Did Texas execute an innocent man? Film revisits a haunting question.

Texans will have an opportunity to revisit a question that should haunt anyone who believes in the integrity of our criminal justice system: Did our state execute an innocent man? 
The new film “Trial by Fire” tells the true story of Cameron Todd Willingham, who was sentenced to death for setting a fire to his home in Corsicana that killed his three young daughters in 1991. The film is based on an investigative story by David Grann that appeared in the New Yorker in 2009, five years after Willingham was executed over his vociferous protestations of innocence.
In my experience of serving 8 years on the Texas Court of Criminal Appeals and 4 years as a state district judge in Travis County, the Willingham case stands out to me for many of the same reasons it stood out to filmmaker Edward Zwick, who calls it a veritable catalogue of everything that’s wrong with the criminal justice system and, especially, the death penalty. False testimony, junk science, a jailhouse informant, and ineffe…

Florida: Seth Penalver acquitted of charges related to his 1999 death sentence

Seth Penalver kneels and weeps into his chair
after a Broward jury finds him not guilty of the
1994 Casey’s Nickelodeon murders.
Tampa, FL. (12-21-12)---A Broward County Jury has acquitted Seth Penalver of all charges related to his 1999 murder conviction and death sentence. In 2006, the Florida Supreme Court overturned Penalver’s conviction and ordered a new trial. The jury ended its 10th day of deliberations Friday by delivering the acquittals, capping a five-month trial and securing Penalver’s freedom after he spent almost half his life in custody. Penalver, who has been jailed since his arrest in the summer of 1994, is expected to be released tonight.

With this decision, Penalver becomes Florida’s 24th Exonerated Death Row Prisoner. Florida has far more exonerated Death Row inmates than any other state.

Since Florida resumed executions in the 1970’s, twenty-four wrongfully convicted Death Row prisoners have been exonerated while seventy-four prisoners have been executed. “That’s one exoneration for every three executions,” said Mark Elliott, Director of Floridians for Alternatives to the Death Penalty, ”How many more innocent people will be sentenced to die in Florida before our state leaders realize that this is a fatal problem that cannot be fixed ?”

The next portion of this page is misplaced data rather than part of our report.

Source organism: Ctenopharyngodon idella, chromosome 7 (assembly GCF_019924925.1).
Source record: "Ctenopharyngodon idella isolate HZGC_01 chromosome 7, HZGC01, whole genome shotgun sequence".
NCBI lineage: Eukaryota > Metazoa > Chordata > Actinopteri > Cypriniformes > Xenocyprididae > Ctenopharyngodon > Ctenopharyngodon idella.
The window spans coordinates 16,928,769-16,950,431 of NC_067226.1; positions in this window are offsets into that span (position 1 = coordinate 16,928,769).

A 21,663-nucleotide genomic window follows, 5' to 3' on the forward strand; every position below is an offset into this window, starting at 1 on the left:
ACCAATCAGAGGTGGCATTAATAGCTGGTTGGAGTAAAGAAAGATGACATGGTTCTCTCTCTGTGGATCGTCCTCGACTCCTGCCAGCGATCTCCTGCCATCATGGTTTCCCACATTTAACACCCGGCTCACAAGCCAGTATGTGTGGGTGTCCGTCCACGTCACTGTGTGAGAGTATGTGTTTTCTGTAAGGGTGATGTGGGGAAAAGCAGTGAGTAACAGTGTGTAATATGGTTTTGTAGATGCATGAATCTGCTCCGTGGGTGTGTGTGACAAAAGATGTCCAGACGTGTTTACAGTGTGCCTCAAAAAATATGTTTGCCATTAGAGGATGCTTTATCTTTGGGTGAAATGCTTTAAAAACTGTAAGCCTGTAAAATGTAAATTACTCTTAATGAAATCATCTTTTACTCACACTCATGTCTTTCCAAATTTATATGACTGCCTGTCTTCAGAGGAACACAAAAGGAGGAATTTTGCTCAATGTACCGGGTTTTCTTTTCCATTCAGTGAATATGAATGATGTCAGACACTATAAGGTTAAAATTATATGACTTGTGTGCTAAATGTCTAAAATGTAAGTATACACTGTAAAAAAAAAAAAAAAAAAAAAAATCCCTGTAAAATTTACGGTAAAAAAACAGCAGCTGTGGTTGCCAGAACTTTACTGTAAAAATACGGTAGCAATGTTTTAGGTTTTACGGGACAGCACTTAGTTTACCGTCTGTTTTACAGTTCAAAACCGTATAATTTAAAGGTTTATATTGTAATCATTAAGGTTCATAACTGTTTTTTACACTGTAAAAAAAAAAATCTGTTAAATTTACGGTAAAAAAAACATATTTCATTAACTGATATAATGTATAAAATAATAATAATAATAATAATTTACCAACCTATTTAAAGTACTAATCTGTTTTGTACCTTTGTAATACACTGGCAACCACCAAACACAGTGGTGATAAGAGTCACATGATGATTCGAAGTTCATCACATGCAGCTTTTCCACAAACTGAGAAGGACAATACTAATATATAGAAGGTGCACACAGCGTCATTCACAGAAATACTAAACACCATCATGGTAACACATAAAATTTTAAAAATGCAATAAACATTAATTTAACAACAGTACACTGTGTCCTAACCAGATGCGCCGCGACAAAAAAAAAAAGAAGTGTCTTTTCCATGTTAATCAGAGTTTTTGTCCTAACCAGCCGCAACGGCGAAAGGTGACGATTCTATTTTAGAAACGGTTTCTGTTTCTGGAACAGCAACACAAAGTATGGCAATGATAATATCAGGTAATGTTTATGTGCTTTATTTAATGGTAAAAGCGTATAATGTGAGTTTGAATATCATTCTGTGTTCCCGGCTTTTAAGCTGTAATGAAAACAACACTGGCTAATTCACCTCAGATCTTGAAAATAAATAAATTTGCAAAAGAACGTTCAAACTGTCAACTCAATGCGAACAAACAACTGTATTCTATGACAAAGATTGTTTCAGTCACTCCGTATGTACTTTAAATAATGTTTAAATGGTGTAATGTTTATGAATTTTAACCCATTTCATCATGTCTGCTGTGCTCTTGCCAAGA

According to the Death Penalty Information Center’s latest report, The Death Penalty in 2012: Year End Report, Florida now sentences far more people to death than any other state.

This year, Florida has 21 new death sentences out of 78 nationally---that’s more than one quarter (26.9%) of ALL new death sentences in the U.S. One small corner of our state, the Jacksonville area, handed down one quarter of all new Florida death sentences. “The state picks up the tab, so areas like Duval County burden all Florida taxpayers with their extreme use of numerous, big-ticket death penalty prosecutions.” said Elliott.

While death sentences have dropped dramatically in other states, Florida is expanding use of the death penalty. “It is both tragic and ironic that the state that has sent the highest number of wrongfully convicted people to Death Row is now condemning the most people to death,” said Elliott.

“It is time for Governor Scott to act and call a halt to executions to prevent the possible execution of other wrongfully convicted people,” said Elliott, “Florida’s death penalty system is a hugely expensive, mistake-ridden government program with no accountability or oversight. It is time to admit it cannot be fixed and end it.”

Source: Floridians for Alternatives to the Death Penalty, December 22, 2012

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